Continue Reading Eighth Circuit Upholds Minnesota’s Right of First Refusal Law

On March 20, 2020, FERC denied rehearing of a February 2018 order accepting the Midcontinent Independent System Operator, Inc.’s (“MISO”) resource adequacy Tariff provisions (see March 5, 2018 edition of the WER). FERC noted that many of the arguments raised on rehearing sought to impose on MISO the rules and requirements used in the centralized capacity markets in the eastern Regional Transmission Organizations/Independent System Operators (“RTOs/ISOs”). FERC rejected those arguments, concluding that unlike the centralized capacity constructs used in the eastern RTOs/ISOs, MISO’s capacity auction is not, and never has been, the primary mechanism for Load-Serving Entities (“LSEs”) to procure capacity.
Continue Reading FERC Denies Rehearing, Affirming MISO Resource Adequacy Program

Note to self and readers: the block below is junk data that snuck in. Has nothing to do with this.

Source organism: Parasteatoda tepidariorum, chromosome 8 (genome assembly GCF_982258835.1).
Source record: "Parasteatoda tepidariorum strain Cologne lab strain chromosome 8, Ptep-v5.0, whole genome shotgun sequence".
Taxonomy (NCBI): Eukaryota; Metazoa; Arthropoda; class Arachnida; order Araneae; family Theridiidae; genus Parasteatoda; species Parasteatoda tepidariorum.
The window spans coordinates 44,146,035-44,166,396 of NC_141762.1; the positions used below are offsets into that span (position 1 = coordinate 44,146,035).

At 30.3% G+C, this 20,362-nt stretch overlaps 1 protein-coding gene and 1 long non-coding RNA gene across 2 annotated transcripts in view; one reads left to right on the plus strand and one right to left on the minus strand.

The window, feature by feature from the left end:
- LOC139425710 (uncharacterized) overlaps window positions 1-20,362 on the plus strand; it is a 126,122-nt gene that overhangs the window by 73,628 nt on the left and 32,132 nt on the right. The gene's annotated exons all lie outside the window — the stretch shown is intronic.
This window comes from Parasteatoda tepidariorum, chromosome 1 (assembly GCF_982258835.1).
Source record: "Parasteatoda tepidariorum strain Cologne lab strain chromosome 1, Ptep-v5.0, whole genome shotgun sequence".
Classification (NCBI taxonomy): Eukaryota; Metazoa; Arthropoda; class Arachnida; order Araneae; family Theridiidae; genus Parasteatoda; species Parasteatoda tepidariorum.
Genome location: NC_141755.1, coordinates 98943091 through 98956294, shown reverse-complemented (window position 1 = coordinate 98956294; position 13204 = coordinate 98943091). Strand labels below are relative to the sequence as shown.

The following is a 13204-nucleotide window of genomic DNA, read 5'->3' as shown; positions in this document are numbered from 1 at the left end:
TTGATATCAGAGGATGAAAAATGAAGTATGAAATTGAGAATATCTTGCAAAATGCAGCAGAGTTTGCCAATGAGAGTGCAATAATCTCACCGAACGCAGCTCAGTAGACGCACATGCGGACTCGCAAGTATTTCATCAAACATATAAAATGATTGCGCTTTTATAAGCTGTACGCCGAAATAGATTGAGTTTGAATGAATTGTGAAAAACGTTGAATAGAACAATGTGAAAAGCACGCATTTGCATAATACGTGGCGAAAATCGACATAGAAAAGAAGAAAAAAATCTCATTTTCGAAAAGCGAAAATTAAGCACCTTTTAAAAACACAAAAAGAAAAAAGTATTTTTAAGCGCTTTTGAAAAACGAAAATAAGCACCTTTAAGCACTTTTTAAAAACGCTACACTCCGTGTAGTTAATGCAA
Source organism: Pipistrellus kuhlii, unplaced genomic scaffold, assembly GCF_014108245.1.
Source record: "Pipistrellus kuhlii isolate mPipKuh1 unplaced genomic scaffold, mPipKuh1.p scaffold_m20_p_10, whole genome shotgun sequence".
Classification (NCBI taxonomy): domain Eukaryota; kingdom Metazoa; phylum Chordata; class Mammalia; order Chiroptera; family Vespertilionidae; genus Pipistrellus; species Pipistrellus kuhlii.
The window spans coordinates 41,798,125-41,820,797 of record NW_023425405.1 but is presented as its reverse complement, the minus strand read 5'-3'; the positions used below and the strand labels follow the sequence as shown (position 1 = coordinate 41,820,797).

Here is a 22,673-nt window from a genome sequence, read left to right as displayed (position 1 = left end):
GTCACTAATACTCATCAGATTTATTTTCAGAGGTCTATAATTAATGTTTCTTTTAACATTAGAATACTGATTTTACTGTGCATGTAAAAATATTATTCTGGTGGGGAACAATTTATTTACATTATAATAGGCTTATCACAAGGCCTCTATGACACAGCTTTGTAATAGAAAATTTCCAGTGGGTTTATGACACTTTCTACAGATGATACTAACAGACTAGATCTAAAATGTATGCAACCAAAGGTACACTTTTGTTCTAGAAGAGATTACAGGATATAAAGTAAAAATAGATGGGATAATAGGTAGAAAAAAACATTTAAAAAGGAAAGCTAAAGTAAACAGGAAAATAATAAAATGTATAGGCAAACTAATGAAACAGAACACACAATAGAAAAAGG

On March 4, 2020, FERC denied rehearing of its prior order rejecting the New Jersey Board of Public Utilities’ (“NJBPU”) complaint alleging unjust and unreasonable cost allocations for the Bergen-Linden Corridor transmission project (“BLC Project”). FERC found that it had already fully addressed the issues raised in the original complaint and that there was no need for an evidentiary hearing to evaluate disputed facts related to the BLC Project.
Continue Reading FERC Denies Rehearing of Order Dismissing Cost Allocation Complaint for Bergen-Linden Corridor Project